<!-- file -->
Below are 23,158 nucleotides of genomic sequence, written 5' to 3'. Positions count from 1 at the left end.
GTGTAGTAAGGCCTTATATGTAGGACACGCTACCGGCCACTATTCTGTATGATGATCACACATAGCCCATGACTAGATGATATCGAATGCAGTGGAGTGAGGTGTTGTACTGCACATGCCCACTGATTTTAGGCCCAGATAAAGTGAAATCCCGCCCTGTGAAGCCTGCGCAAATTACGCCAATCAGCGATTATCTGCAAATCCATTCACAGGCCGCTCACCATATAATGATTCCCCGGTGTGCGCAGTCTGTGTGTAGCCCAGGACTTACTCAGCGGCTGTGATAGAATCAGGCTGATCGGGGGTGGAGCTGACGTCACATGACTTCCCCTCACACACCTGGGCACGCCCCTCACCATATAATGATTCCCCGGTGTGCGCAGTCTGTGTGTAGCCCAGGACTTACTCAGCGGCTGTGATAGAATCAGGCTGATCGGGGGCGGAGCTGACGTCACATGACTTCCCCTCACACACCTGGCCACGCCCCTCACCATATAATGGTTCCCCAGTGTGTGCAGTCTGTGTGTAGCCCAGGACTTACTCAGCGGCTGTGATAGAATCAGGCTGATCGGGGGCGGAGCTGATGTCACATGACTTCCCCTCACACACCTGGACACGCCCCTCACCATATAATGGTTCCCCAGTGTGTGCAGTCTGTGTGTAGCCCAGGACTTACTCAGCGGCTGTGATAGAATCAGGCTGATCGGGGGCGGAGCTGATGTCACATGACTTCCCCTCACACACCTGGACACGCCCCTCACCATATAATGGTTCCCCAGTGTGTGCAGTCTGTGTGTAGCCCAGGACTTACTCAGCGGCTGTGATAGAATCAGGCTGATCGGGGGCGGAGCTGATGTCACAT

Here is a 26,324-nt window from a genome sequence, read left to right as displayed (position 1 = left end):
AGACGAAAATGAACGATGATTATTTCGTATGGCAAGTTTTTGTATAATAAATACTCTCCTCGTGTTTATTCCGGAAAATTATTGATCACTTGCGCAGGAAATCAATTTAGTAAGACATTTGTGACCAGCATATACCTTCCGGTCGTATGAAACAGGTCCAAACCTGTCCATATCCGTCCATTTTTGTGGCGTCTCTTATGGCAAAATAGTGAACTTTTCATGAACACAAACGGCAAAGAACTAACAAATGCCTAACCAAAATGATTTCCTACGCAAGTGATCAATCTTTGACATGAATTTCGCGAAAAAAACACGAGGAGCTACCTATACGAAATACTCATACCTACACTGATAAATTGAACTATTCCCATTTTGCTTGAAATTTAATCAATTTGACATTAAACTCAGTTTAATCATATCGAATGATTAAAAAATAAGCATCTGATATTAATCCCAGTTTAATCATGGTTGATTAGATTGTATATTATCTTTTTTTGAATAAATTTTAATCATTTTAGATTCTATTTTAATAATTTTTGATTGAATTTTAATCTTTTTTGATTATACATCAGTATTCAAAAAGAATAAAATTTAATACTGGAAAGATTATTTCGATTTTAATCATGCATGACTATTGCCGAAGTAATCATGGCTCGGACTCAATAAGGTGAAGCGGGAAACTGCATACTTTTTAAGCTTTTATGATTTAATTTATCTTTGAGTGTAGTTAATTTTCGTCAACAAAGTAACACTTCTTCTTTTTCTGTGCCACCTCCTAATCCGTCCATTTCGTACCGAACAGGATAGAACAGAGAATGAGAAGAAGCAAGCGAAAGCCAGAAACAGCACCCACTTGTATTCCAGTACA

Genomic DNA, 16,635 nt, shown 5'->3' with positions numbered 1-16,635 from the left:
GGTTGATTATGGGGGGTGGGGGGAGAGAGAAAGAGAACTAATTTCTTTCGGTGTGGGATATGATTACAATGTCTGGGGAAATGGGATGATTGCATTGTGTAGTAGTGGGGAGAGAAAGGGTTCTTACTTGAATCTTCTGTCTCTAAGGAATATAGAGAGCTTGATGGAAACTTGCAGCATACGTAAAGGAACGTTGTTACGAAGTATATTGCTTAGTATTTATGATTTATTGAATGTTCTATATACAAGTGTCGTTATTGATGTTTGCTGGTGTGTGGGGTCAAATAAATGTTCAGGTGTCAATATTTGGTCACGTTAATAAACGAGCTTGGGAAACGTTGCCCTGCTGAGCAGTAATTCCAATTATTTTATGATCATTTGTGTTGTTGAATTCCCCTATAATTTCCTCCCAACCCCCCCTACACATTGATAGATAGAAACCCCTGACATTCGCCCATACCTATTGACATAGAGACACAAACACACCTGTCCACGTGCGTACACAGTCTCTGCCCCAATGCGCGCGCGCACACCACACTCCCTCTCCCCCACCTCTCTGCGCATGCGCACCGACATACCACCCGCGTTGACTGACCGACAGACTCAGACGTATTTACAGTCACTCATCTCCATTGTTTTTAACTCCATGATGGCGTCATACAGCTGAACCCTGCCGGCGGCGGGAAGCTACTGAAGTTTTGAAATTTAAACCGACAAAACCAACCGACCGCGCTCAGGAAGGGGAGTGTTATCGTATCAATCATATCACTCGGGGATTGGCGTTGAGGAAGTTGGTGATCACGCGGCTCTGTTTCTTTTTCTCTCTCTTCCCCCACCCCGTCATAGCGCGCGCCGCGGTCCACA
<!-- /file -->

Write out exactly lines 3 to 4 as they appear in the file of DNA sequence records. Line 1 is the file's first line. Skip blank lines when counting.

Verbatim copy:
Here is a 26,324-nt window from a genome sequence, read left to right as displayed (position 1 = left end):
AGACGAAAATGAACGATGATTATTTCGTATGGCAAGTTTTTGTATAATAAATACTCTCCTCGTGTTTATTCCGGAAAATTATTGATCACTTGCGCAGGAAATCAATTTAGTAAGACATTTGTGACCAGCATATACCTTCCGGTCGTATGAAACAGGTCCAAACCTGTCCATATCCGTCCATTTTTGTGGCGTCTCTTATGGCAAAATAGTGAACTTTTCATGAACACAAACGGCAAAGAACTAACAAATGCCTAACCAAAATGATTTCCTACGCAAGTGATCAATCTTTGACATGAATTTCGCGAAAAAAACACGAGGAGCTACCTATACGAAATACTCATACCTACACTGATAAATTGAACTATTCCCATTTTGCTTGAAATTTAATCAATTTGACATTAAACTCAGTTTAATCATATCGAATGATTAAAAAATAAGCATCTGATATTAATCCCAGTTTAATCATGGTTGATTAGATTGTATATTATCTTTTTTTGAATAAATTTTAATCATTTTAGATTCTATTTTAATAATTTTTGATTGAATTTTAATCTTTTTTGATTATACATCAGTATTCAAAAAGAATAAAATTTAATACTGGAAAGATTATTTCGATTTTAATCATGCATGACTATTGCCGAAGTAATCATGGCTCGGACTCAATAAGGTGAAGCGGGAAACTGCATACTTTTTAAGCTTTTATGATTTAATTTATCTTTGAGTGTAGTTAATTTTCGTCAACAAAGTAACACTTCTTCTTTTTCTGTGCCACCTCCTAATCCGTCCATTTCGTACCGAACAGGATAGAACAGAGAATGAGAAGAAGCAAGCGAAAGCCAGAAACAGCACCCACTTGTATTCCAGTACA